Michael rated it on 2 September 2018.
Published by Oxford University Press, this book is the result of years of academic research but as the title “Rich Russians” suggests, the author hopes for a popular audience as well. The eight well organized chapters and conclusion run 175 pages, followed by more than 50 pages of end notes, bibliography, and an index.
The author spent about ten years accumulating interviews with about 80 of the most wealthy Russians as well as about 100 others who had different kinds of connections to the top 0.1 percent of Russians in wealth in order to build her knowledge base from which she wrote this book.
Here are the contents of this book:
-A short story of enrichment
-Quests for legitimacy and superiority
-Rich Russians’ philanthropy
-A man’s world
-The inheritors’ coming of age
-Rich Russians and the West
The organization of the different chapters is both to separate different areas of discussion but is also presents these topics progressively, as building blocks to understanding these people. That aspect is clever, I would say.
Wealth distribution in Russia is the most unequal of any country in the world, and the crowding of extreme wealth (billionaires) to a small number of people in comparison with the majority is particularly unusual. Putin’s Russia eventually brought much of the Russian population up to a higher standard than many had had previously, but at the same time the gap between these people and the super-wealthy grew ever greater.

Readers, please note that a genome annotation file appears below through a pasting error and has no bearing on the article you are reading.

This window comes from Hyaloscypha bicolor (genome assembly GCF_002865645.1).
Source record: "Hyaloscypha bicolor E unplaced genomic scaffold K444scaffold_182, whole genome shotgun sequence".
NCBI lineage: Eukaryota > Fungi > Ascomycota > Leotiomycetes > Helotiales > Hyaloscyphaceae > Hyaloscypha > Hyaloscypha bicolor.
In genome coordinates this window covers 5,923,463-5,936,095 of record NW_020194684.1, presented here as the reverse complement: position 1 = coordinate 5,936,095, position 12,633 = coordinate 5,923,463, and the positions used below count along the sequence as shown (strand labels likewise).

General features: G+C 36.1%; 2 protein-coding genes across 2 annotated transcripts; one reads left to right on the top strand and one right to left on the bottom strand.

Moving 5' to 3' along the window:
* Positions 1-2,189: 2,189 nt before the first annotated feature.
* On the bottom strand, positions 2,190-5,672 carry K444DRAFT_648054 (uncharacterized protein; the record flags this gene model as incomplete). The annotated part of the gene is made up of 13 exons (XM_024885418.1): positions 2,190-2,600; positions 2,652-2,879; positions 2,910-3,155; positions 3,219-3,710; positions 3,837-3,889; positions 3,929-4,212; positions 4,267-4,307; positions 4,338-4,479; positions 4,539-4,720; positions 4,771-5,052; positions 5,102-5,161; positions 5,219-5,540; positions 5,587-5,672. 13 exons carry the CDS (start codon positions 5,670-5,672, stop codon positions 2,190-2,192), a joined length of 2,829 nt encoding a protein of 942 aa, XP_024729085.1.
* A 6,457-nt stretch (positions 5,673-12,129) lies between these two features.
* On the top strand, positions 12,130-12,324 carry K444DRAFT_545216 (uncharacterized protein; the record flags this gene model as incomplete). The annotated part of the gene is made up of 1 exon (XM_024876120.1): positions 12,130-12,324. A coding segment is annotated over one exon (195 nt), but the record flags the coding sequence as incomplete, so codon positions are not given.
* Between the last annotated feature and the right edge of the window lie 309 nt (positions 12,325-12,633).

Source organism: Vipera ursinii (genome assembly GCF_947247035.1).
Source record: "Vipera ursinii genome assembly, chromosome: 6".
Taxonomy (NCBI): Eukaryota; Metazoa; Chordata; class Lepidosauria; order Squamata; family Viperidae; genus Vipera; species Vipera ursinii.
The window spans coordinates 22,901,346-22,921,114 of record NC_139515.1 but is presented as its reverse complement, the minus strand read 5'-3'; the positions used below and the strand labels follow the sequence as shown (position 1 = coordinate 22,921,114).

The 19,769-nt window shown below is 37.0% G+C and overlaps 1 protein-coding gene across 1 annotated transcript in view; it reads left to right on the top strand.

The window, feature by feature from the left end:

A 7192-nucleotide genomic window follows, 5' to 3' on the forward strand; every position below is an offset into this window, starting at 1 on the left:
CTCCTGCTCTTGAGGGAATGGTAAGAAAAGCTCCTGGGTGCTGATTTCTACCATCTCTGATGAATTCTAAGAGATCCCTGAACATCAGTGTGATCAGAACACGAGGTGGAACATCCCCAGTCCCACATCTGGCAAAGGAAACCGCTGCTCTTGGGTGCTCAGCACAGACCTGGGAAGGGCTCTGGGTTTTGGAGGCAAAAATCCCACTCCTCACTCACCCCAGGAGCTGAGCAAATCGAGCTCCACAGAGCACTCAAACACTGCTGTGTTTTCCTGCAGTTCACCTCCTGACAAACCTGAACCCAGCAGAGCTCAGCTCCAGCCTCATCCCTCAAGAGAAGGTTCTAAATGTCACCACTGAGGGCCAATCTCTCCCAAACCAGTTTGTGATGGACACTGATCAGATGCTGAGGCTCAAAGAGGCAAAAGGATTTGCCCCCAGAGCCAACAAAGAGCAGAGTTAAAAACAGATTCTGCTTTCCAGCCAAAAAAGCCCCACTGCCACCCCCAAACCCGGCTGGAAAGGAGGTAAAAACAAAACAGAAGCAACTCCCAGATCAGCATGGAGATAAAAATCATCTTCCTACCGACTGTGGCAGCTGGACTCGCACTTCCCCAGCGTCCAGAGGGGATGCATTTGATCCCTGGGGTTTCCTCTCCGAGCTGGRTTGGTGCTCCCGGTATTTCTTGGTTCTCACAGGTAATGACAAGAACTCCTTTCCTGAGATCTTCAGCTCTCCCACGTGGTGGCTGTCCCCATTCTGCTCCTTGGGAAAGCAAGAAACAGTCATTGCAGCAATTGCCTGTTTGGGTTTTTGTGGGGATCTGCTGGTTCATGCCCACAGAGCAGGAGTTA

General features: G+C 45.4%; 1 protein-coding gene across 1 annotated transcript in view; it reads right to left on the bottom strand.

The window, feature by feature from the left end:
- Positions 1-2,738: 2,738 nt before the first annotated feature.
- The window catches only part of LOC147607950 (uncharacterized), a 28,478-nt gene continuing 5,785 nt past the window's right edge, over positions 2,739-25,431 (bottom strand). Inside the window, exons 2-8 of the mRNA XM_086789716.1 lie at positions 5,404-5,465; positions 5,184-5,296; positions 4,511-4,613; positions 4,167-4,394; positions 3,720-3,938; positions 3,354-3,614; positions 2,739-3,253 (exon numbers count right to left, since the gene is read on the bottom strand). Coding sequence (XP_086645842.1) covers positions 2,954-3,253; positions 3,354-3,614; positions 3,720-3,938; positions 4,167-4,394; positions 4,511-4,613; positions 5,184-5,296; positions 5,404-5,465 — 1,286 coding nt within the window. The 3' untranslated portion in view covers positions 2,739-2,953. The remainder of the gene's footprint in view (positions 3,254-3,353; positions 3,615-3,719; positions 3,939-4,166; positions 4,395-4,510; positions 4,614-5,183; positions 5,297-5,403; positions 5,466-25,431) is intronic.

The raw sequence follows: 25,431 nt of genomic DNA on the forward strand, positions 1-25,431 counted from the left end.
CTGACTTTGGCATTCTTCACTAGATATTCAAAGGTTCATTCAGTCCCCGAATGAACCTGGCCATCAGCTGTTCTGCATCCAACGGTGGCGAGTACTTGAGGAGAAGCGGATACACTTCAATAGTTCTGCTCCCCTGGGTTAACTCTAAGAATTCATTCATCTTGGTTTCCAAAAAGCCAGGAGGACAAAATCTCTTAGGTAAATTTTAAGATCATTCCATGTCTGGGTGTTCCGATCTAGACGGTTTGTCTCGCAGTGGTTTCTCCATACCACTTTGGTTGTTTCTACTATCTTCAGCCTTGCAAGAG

In the 1990s, “oligarchs” were understood to be crude, “new Russians” who reached their positions of wealth through crude techniques that reflected their own crude character or nature. Since 2000, the author argues the super-wealthy of Russia have evolved into a Russian bourgeoisie that seeks to justify its entitlement to this wealth in various ways. She then documents these through what these people told her themselves in interviews – remarkable.
There are many things to learn from this book, I would say, which is well worth the time to read a compact 175 pages. It is interesting, for example, to contemplate where Russia will go when the present aging generation that built this wealth for themselves almost as a single age cohort turns over their power to their children, or others. The author also notes that she expected to have more to say about the materials goods accumulated, the consumerist conversion of the new Russian bourgeoisie, but although there is considerable flagrant consumption among many of them, the more interesting unifying characteristic is the pursuit of different aspects of “kulturnost’,” or culturedness. This interest in establishing the cultural justification and fulfillment of their wealth is more of a distinguishing characteristic of Russian super-wealthy than what they buy or spend on, and the author documents this in a way to engage an interested reader.